To address whether the aggravation of the skin phenotypes produced by 53BP1 deficiency was associated with increased DNA damage at birth, we first determined presence of γ-H2AX in newborn skin. As expected, γ-H2AX–positive cells were completely absent from TRF1 wild-type newborn skin independently of the 53BP1 status. In contrast, 100% of the skin basal layer cells were positive for γ-H2AX in both TRF1Δ/Δ and TRF1Δ/Δ 53BP1−/− newborns (Fig. 5 E). Strikingly, TRF1Δ/Δ 53BP1−/− skin cells showed a different γ-H2AX staining pattern compared with TRF1Δ/Δ K5-Cre skin. Although TRF1Δ/Δ 53BP1+/+ cells showed a spotted pattern of γ-H2AX foci, characteristic of DSBs and uncapped telomeres, TRF1Δ/Δ 53BP1−/− cells showed a nonapoptotic-related pannuclear γ-H2AX staining (Fig. 5 E and Fig. S5). Pannuclear γ-H2AX staining has been associated with accumulation of ssDNA and activation of the ATR pathway as a consequence of replicative stress or replication fork stalling (Murga et al., 2009). These results suggest that 53BP1 abrogation switches the type of DDR induced by TRF1 deletion.

The fact that TRF1Δ/Δ K5-Cre 53BP1−/− newborn mice showed aggravated skin phenotypes compared with the single TRF1Δ/Δ K5-Cre controls prompted us to analyze DDR activation before birth. To this end, we analyzed the levels of γ-H2AX, p53, and p21 in the developing skin of embryonic day 16.5 (E16.5) embryos (Fig. 6, A–D). TRF1Δ/Δ K5-Cre 53BP1−/− embryos showed a fourfold increase in γ-H2AX–positive cells in the developing skin compared with TRF1Δ/Δ 53BP1+/+ embryos (Fig. 6, A and D). Similarly, p53- and p21-positive cells were elevated more than twofold in TRF1Δ/Δ K5-Cre 53BP1−/− embryos compared with single-mutant TRF1Δ/Δ K5-Cre controls (Fig. 6, B–D). Together, these results indicate an earlier onset of DNA damage and subsequent DDR activation associated with 53BP1 deficiency, which is in agreement with the more severe skin morphogenesis defects at birth in TRF1Δ/Δ K5-Cre 53BP1−/− newborns compared with the TRF1 single-mutant controls.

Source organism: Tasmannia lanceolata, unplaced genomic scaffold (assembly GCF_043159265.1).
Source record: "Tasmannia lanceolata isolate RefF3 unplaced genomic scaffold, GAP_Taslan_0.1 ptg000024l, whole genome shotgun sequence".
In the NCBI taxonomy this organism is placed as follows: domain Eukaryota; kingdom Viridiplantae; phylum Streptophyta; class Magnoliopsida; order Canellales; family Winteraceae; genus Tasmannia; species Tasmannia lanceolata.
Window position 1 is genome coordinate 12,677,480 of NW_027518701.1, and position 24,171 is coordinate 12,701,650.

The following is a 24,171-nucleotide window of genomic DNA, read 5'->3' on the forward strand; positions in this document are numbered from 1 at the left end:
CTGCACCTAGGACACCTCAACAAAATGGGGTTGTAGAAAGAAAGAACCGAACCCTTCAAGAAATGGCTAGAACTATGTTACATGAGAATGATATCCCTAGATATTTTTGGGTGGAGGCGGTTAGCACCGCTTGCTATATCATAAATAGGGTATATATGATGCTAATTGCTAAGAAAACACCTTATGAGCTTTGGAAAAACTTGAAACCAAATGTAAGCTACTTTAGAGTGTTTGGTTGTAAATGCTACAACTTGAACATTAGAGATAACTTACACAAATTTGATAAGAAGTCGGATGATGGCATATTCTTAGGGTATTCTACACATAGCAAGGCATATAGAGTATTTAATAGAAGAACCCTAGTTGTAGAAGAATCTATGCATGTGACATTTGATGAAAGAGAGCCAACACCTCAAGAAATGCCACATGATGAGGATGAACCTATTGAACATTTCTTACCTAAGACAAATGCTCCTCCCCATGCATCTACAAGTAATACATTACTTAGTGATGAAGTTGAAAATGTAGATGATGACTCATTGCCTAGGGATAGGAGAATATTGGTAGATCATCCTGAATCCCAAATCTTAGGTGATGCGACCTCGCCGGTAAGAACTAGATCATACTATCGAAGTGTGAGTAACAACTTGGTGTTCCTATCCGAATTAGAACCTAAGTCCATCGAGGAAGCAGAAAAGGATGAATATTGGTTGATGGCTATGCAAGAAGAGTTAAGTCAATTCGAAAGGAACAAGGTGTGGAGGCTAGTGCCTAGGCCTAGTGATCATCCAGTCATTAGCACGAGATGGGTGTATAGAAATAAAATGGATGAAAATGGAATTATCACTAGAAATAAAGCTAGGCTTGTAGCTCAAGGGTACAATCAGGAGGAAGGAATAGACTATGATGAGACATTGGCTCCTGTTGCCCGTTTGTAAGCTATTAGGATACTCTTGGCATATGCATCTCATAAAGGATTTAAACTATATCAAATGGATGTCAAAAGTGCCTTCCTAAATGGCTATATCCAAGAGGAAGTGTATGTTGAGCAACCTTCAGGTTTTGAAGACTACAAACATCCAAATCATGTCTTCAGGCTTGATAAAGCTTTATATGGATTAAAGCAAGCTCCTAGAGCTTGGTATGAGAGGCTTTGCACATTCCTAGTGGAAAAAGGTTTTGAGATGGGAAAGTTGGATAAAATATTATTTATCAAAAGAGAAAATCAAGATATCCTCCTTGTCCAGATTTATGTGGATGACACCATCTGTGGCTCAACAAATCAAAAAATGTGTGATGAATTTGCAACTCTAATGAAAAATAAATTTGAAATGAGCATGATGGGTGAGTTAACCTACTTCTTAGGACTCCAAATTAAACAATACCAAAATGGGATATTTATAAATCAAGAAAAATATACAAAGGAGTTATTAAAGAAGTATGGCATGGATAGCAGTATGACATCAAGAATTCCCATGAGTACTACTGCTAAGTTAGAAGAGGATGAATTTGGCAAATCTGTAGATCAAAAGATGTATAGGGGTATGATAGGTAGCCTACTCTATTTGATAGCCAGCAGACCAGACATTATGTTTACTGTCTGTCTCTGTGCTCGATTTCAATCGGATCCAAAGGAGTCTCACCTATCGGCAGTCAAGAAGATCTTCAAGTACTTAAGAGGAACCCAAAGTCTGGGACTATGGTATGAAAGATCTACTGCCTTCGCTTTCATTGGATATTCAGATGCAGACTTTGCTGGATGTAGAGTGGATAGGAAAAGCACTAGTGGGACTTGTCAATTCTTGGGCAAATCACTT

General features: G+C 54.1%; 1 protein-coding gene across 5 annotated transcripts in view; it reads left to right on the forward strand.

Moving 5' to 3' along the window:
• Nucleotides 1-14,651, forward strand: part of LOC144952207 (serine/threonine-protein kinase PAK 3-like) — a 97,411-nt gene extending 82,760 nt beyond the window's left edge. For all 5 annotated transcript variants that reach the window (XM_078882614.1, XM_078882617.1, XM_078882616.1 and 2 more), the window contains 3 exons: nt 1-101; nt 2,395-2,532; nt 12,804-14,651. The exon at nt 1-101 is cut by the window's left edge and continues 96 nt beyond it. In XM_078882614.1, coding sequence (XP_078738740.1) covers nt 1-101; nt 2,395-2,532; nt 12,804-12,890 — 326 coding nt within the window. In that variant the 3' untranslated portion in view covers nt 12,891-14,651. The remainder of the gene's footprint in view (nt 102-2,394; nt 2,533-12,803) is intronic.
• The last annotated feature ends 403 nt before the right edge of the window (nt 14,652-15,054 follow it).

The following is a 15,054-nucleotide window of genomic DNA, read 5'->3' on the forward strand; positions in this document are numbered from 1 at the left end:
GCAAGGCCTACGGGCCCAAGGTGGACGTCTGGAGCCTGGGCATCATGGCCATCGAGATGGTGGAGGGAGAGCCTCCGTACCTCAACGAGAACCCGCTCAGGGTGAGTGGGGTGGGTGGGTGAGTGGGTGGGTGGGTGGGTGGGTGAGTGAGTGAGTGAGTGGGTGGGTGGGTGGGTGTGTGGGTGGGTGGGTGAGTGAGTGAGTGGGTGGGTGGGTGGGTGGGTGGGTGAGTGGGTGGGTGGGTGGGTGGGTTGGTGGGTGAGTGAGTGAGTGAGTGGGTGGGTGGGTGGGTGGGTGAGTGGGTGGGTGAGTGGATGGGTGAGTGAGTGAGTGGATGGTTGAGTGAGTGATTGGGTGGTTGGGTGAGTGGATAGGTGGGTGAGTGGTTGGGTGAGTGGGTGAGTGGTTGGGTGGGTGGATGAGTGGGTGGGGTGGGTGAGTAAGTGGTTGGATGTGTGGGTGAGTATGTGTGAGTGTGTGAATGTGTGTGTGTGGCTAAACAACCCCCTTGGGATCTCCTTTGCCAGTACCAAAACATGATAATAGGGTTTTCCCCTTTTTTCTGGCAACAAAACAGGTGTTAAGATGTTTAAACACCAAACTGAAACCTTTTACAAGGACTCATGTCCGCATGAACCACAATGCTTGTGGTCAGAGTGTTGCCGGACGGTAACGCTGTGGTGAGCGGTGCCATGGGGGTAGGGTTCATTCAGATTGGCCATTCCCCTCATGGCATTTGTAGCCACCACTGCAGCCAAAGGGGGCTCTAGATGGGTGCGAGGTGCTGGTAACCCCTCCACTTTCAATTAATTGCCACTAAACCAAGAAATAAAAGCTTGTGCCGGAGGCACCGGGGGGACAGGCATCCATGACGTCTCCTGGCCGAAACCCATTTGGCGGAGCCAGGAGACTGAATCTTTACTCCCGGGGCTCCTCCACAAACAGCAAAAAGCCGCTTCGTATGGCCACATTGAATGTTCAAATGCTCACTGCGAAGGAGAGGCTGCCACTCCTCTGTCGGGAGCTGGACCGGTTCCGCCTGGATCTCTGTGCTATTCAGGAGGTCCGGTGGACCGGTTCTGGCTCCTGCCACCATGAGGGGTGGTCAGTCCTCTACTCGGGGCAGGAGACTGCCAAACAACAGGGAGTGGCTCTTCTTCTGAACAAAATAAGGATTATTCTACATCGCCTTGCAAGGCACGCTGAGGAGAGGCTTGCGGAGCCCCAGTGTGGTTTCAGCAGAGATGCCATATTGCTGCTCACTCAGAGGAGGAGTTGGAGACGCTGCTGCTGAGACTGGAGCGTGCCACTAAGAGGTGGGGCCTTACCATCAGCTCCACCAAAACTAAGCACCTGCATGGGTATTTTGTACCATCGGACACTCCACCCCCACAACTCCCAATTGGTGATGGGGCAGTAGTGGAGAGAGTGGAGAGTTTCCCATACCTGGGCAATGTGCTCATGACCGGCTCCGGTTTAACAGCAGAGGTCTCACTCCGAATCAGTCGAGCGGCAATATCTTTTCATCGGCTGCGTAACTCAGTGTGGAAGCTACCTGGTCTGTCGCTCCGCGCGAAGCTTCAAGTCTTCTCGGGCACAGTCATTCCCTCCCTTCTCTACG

Based on the stronger CHK1 activation observed in TRF1Δ/Δ 53BP1−/− as compared with TRF1Δ/Δ 53BP1+/+ MEFs (Fig. 2), we tested phosphorylated CHK1 (p-CHK1) levels in the epidermis of E16.5 embryos (Fig. 7, A and B). In the developing epidermis of TRF1Δ/Δ K5-Cre 53BP1−/− embryos, a threefold increase of p-CHK1–positive cells was readily observed as compared with the levels detected in TRF1Δ/Δ K5-Cre embryos. These results are consistent with the higher percentage of p53–p21-positive cells observed in E16.5 TRF1Δ/Δ K5-Cre 53BP1−/− embryos (Fig. 6). Interestingly, no p-CHK1–positive cells were detected in newborn skin of any of the aforementioned genotypes under study (unpublished data). It has been reported that massive ATR–CHK1 activation takes places especially during embryonic development when tissues are highly proliferative (Murga et al., 2009).

Massive arrest of TRF1Δ/Δ K5-Cre 53BP1−/− keratinocytes in G2